Tag Archives: yuri

Love Bullet – Yurikuma Arashi REVIEW


In this post apocalyptic world, bears have risen up and eaten the populace. It’s a lot different to the types of near-extinction shows we’ve seen in the last few years. Usually it involves something huge or scary or simply unseen. Here though the threat is adorable…adorably deadly. Yurikuma Arashi is the antidote to Attack on Titan oversaturation.

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Our story takes place in a world where bears have evolved into hyper intelligent killing machines. However, these bears aren’t the hulking grizzlies we would first imagine; these bears are a foot tall and so utterly cute it hurts. Thanks to some kind of super powered asteroids which hit Earth when the distant planet Kumaria exploded, bears stood on their hind legs and started eating humans. As such, mankind built huge walls in the sky to keep the bears out…until one day, two bears broke through and started wreaking havoc [sound familiar?]. Some bears can also take human form and infiltrate the population; which is what bears Ginko and Lulu have done. They have enrolled in a school to find fresh meat to feast on. Enter Kureha, our leading lady. She and her best friend [and what is portrayed as lover] Sumika tend to the school garden until one day, when Sumika is killed and eaten by what is seen to be Ginko and Lulu although as we progress through the plot, it becomes a lot more confusing. We then get scenes which involve a courtroom where the two bears are judged whether they can do something [I wasn’t quite sure at first] which involves saving Kureha [which is illustrated as licking her lily…eww.]. It’s all rather poetic and symbolic, but is it any good?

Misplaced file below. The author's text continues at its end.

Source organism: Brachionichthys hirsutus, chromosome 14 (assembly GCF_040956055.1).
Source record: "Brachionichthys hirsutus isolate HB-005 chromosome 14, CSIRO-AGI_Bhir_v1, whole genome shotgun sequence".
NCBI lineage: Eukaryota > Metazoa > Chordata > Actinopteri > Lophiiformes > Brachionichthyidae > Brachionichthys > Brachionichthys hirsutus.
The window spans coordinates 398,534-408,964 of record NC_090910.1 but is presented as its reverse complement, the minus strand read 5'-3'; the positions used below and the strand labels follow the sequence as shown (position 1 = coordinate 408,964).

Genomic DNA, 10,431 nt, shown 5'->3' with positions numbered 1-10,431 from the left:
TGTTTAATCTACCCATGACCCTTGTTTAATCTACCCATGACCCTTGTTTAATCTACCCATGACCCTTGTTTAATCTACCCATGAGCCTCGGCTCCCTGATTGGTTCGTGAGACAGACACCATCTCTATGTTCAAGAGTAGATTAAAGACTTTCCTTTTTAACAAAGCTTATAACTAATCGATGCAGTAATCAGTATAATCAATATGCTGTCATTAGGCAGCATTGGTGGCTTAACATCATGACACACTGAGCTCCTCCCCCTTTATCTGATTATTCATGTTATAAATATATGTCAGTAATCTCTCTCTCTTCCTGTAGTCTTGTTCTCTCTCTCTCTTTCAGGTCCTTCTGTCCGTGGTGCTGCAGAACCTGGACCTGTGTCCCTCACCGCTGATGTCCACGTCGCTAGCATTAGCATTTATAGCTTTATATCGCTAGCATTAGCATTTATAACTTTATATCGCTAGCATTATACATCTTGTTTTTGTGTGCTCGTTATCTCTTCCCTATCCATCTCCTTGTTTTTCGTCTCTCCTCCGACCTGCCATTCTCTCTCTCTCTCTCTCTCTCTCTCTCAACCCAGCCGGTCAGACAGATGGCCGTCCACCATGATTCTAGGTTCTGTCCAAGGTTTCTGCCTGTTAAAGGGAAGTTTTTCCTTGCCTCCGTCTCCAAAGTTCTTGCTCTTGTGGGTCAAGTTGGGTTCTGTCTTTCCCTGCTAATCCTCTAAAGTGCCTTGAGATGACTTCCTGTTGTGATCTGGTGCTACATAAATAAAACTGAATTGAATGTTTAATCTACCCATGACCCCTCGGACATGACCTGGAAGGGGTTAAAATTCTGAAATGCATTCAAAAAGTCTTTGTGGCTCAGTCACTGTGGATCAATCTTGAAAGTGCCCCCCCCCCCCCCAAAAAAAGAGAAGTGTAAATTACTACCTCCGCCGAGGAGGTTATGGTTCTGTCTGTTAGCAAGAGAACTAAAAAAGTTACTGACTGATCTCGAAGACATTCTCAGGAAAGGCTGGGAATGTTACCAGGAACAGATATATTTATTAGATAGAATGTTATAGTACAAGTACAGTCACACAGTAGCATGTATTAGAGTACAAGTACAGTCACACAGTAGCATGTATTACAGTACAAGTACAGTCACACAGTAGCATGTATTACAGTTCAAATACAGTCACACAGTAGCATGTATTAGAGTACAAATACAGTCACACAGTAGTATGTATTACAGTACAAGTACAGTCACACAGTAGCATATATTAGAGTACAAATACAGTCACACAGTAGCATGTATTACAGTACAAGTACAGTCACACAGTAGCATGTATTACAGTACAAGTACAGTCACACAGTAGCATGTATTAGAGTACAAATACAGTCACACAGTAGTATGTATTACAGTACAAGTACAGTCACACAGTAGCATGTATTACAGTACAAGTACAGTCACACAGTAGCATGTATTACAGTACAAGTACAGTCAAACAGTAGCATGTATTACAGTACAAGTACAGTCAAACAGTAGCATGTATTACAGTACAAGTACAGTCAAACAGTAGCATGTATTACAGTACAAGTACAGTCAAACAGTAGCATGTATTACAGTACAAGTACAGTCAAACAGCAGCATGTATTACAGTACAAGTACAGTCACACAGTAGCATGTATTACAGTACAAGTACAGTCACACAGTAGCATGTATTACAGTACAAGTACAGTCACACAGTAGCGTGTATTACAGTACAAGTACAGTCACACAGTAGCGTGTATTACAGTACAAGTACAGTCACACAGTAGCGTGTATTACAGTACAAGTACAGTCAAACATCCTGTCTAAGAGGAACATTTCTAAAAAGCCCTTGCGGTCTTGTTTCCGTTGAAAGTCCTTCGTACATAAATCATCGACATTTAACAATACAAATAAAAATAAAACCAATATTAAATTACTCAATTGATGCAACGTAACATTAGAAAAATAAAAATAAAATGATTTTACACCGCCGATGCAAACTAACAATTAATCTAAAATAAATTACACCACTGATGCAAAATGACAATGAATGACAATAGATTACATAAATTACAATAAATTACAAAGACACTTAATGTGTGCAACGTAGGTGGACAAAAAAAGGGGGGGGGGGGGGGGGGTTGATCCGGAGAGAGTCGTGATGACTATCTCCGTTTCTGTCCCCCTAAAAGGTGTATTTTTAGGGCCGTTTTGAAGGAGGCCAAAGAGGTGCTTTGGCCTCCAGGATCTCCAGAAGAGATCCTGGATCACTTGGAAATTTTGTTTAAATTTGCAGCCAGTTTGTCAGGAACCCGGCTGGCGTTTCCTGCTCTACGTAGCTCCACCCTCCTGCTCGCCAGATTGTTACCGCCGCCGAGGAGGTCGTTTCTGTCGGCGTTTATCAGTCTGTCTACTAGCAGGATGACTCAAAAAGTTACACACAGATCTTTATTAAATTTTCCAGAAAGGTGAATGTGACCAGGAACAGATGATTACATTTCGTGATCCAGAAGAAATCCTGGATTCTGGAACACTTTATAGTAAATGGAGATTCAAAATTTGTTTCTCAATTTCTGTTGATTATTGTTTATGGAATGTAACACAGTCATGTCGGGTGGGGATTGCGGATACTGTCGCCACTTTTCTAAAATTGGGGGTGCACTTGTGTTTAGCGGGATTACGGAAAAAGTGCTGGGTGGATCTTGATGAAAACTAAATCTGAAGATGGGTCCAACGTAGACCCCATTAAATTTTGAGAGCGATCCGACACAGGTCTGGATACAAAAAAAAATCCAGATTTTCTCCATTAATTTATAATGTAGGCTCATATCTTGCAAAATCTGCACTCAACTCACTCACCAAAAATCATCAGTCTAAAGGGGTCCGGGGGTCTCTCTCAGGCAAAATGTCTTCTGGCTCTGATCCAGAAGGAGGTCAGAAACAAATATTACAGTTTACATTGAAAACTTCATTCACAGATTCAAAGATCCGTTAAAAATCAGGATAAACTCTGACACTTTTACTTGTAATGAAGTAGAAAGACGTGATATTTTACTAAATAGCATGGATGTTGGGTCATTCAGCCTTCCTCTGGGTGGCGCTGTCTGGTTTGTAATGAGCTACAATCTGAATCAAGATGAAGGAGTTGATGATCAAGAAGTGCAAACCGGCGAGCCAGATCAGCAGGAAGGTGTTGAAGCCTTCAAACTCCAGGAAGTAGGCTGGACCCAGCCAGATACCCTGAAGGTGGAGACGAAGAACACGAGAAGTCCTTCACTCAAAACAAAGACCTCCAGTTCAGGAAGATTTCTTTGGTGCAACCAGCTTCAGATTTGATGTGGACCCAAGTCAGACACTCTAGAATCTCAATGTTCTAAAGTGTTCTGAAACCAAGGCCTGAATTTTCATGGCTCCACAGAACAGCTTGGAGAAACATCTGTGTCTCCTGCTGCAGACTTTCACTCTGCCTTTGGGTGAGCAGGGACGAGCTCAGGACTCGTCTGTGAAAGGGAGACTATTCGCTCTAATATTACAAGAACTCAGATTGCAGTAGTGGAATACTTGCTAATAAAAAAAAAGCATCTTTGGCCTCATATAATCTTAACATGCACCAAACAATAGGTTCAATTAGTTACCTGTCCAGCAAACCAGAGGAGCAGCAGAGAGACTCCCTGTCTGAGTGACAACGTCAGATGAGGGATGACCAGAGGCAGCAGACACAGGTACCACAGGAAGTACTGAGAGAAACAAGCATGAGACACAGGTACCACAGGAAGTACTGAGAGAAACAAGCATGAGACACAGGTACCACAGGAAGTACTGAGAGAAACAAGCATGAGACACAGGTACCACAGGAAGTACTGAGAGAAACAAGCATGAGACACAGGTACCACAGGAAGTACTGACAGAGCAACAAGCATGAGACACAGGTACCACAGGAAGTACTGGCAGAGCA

yurikuma_2The show’s director is Kunihiko Ikuhara, the genius behind Revolutionary Girl Utena and Mawaru Penguindrum, two shows which broke boundaries in style and flair as well as yuri undertones. As soon as you say Ikuhara you can understand where the story will go, this show will contain a lot of girl love and a lot of crazy shenanigans! This series feels a little different though; it’s a lot more assured in pace than the two other Ikuhara works I mentioned. Like the plot is keener to get going and throw some really surreal stuff at the audience’s face. One thing’s for sure, you’re not watching your typical moe-fest here. Everything feels carefully crafted and patiently choreographed to ensure the message which the auteur wishes to convey is not lost. Sadly though to the average viewer, it could come off as pretentious and baffling and I must admit that I found myself thinking this all too often. For example, the whole courtroom scene with Ginko and Lulu; it’s at first hard to say what their allegiance is. They clearly want to eat humans but they seem to be protecting Kureha from enemies or keeping her alive so they can be the one that eat her. Also, the lily. I get it, it’s pretty phallic and it sums up what this show is about – it’s high-art soft-core ecchi. Sophisticated titillation.